Speak and New Speak: How Language Did its Bit for the US War
Effort in Iraq
following is an extract from Joanne Tucker's paper delivered
at the conference.
it is important to mention from the start that Al Jazeera, Abu
Dhabi, Al-Arabiya, Al Manar, all these and a host of other Arabic
satellite news and programming networks did not exist over ten
years ago. Independent, or Arab world perspective news and views
packaged in the language of and for an Arab audience did not
Basically Arab audiences watched what we all watched in times
of conflict or crisis for the pictures and analysis. There were
no credible independent TV news outlets. CNN and the BBC, along
with other US networks dominated the information air waves,
particularly during the Gulf War of 1991. Analytical and visual
coverage of any newsworthy event never originated from the Arab
Since then, we have embarked on a new information era. We have
real time, around the clock, satellite coverage of wars in the
most remote locations. What catapulted Al Jazeera into the current
stratosphere of fame was that it was THE window on the war in
Afghanistan. Al Jazeera was in the unique and enviable position
of having the only access to 24-hour live pictures, because
of a costly investment into a satellite uplink which the Board
of Directors had agreed to against their better instincts two
years previously. This in a country which no one considered
fertile investment ground from a news value or media viewpoint.
September 11, Afghanistan attracted the world's attention for
mainly two things. Being Osama bin Laden's country of residence
where he occasionally married his children in open air, Bedouin-style
ceremonies, and the destruction of the giant Buddha statues
by the Taliban. Al Jazeera had a full-time correspondent reporting
from this huge and impoverished land mass two years before a
date became the starting point of a new historical era.
point that is important to make is that this latest war, possibly
more than any other in our media-saturated environment, is a
war about language and perception. Phrases such as "information
operations" (formerly known as "information war"),
"perception management," "media management"-these
are just a few of those in fluent use by the military to describe
strategies in this war. It is a war primarily and predominantly
for the hearts and minds of the people.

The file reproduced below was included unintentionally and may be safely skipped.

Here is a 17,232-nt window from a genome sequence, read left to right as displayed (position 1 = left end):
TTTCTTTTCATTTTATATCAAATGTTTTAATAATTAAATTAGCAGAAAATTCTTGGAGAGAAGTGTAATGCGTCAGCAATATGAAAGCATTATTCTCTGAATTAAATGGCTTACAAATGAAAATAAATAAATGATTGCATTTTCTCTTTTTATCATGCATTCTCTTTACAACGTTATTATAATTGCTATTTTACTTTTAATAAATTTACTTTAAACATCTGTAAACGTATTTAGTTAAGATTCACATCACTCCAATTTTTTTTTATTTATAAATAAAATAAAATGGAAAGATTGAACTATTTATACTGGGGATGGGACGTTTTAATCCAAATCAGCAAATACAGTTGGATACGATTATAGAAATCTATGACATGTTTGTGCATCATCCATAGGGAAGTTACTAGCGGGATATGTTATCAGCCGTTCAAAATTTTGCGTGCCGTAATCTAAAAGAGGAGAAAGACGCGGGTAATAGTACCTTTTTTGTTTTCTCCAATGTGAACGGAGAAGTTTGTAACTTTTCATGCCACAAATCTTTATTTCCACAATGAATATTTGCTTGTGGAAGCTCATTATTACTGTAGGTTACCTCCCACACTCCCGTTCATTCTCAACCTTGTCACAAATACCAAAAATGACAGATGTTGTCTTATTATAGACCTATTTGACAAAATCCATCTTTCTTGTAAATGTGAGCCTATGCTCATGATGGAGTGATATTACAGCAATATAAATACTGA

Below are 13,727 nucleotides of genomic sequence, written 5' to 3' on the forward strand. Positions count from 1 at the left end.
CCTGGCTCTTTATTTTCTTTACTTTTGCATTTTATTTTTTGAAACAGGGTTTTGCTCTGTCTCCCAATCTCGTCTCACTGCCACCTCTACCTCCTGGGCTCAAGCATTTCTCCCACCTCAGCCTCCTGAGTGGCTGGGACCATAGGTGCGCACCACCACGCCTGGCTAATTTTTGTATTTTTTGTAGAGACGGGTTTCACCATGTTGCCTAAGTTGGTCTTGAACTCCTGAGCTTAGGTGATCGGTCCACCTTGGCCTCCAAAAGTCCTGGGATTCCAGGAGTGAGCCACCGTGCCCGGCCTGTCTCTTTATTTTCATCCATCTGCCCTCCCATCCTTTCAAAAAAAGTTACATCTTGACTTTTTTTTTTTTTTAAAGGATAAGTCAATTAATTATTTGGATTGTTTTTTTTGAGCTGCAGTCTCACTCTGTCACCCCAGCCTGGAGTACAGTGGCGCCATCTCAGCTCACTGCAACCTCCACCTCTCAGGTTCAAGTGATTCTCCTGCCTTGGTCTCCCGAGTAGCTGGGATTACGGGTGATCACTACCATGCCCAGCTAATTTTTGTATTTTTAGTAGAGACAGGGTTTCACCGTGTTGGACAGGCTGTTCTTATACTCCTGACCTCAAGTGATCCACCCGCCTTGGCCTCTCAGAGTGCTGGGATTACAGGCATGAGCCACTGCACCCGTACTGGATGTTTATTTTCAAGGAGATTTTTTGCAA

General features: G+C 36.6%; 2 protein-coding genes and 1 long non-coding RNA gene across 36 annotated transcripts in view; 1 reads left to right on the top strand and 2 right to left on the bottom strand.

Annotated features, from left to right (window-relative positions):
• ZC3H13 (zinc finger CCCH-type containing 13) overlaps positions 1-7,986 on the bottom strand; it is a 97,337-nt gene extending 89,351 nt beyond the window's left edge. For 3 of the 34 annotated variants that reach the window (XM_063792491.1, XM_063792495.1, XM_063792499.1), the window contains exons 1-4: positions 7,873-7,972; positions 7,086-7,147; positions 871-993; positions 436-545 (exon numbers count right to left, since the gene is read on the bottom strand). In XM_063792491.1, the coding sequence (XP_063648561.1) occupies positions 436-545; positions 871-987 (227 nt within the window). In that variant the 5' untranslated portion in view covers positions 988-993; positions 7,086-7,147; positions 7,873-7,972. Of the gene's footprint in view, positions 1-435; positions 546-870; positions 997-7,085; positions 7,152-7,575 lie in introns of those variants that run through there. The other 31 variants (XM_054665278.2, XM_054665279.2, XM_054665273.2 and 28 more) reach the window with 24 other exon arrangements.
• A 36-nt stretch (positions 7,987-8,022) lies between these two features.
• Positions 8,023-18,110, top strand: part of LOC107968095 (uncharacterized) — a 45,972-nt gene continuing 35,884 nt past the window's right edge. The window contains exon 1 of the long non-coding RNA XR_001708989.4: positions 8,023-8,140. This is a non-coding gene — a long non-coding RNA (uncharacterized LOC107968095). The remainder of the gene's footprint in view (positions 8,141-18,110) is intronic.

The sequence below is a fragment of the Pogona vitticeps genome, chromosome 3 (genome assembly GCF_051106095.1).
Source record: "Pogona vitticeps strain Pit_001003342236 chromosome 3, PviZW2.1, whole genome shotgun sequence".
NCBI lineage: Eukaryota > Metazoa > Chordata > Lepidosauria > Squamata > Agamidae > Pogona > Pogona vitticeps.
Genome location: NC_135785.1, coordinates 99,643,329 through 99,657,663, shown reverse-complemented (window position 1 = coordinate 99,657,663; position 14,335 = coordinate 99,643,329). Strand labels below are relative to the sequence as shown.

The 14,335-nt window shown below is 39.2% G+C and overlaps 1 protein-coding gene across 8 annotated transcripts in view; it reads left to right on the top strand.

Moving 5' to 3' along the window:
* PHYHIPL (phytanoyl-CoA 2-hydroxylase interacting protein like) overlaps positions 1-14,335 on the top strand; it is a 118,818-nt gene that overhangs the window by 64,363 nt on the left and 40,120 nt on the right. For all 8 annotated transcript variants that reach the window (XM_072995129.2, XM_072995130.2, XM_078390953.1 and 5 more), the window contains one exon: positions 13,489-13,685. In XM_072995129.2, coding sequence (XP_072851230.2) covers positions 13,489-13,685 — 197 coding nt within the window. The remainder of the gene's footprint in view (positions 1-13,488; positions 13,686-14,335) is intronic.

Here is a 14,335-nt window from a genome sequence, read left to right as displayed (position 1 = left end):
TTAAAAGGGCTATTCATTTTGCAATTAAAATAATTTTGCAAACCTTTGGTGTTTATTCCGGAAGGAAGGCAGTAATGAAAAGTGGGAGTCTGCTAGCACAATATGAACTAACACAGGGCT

been said by more than one expert, there is no military solution
to this conflict, but whoever dominates the information channels
and wins peoples' hearts and convictions is likely to win the
new, global war on terror.
these people, whom the different parties to this War are trying
to win? In shaping perceptions and influencing minds, you first
speak to your domestic electorate and then to an international
audience. Governments, more than non-state actors, care most
about winning over their own people. Outright victory in military
superiority, as has consistently and predictably proven to be
the case with the United States and its ally Israel, can turn
to loss without the continued support of your own people and
without dividing the support of people under occupation for
spends $400 billion a year on its military forces, personnel,
and weapons programs, but without information dominance, this
investment in the government's view will not yield value for
money. To illustrate, we can look at some new uses of words
to describe important elements of this war. "Body bags"
have been renamed "human remains pouches." Coffins
bringing home the bodies of dead servicemen or women from Iraq,
are referred to as "transfer tubes." Breaking tradition
with the past, President Bush has not attended a single military
funeral for one American killed in Iraq. The death toll of Americans
stands now at over 500.
No photographs for media publication are allowed of the dead
arriving at the US Army Base in Della Ware, and flights of wounded
soldiers heading for the Walter Reed Army Medical Centre in
Washington DC are always scheduled to land after midnight. Pictures